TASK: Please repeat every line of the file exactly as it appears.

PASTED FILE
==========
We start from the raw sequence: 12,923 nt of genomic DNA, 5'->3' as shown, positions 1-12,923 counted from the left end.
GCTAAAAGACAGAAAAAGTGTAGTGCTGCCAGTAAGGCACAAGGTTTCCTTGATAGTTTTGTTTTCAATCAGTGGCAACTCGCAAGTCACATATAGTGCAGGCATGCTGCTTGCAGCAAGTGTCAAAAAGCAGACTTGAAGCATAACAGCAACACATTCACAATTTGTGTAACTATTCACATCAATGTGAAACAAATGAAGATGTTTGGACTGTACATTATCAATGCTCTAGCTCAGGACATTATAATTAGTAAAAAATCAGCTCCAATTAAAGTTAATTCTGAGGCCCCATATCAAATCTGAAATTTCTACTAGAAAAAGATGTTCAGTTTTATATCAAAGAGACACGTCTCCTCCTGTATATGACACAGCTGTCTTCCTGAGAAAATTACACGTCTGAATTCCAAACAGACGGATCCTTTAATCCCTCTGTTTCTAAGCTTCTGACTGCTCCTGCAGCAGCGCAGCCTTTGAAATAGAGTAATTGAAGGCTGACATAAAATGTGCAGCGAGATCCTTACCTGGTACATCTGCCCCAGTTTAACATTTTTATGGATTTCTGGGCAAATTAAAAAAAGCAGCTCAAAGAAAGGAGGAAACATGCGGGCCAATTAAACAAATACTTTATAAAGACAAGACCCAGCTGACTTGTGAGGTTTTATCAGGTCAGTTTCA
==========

We start from the raw sequence: 12,923 nt of genomic DNA, 5'->3' as shown, positions 1-12,923 counted from the left end.
GCTAAAAGACAGAAAAAGTGTAGTGCTGCCAGTAAGGCACAAGGTTTCCTTGATAGTTTTGTTTTCAATCAGTGGCAACTCGCAAGTCACATATAGTGCAGGCATGCTGCTTGCAGCAAGTGTCAAAAAGCAGACTTGAAGCATAACAGCAACACATTCACAATTTGTGTAACTATTCACATCAATGTGAAACAAATGAAGATGTTTGGACTGTACATTATCAATGCTCTAGCTCAGGACATTATAATTAGTAAAAAATCAGCTCCAATTAAAGTTAATTCTGAGGCCCCATATCAAATCTGAAATTTCTACTAGAAAAAGATGTTCAGTTTTATATCAAAGAGACACGTCTCCTCCTGTATATGACACAGCTGTCTTCCTGAGAAAATTACACGTCTGAATTCCAAACAGACGGATCCTTTAATCCCTCTGTTTCTAAGCTTCTGACTGCTCCTGCAGCAGCGCAGCCTTTGAAATAGAGTAATTGAAGGCTGACATAAAATGTGCAGCGAGATCCTTACCTGGTACATCTGCCCCAGTTTAACATTTTTATGGATTTCTGGGCAAATTAAAAAAAGCAGCTCAAAGAAAGGAGGAAACATGCGGGCCAATTAAACAAATACTTTATAAAGACAAGACCCAGCTGACTTGTGAGGTTTTATCAGGTCAGTTTCA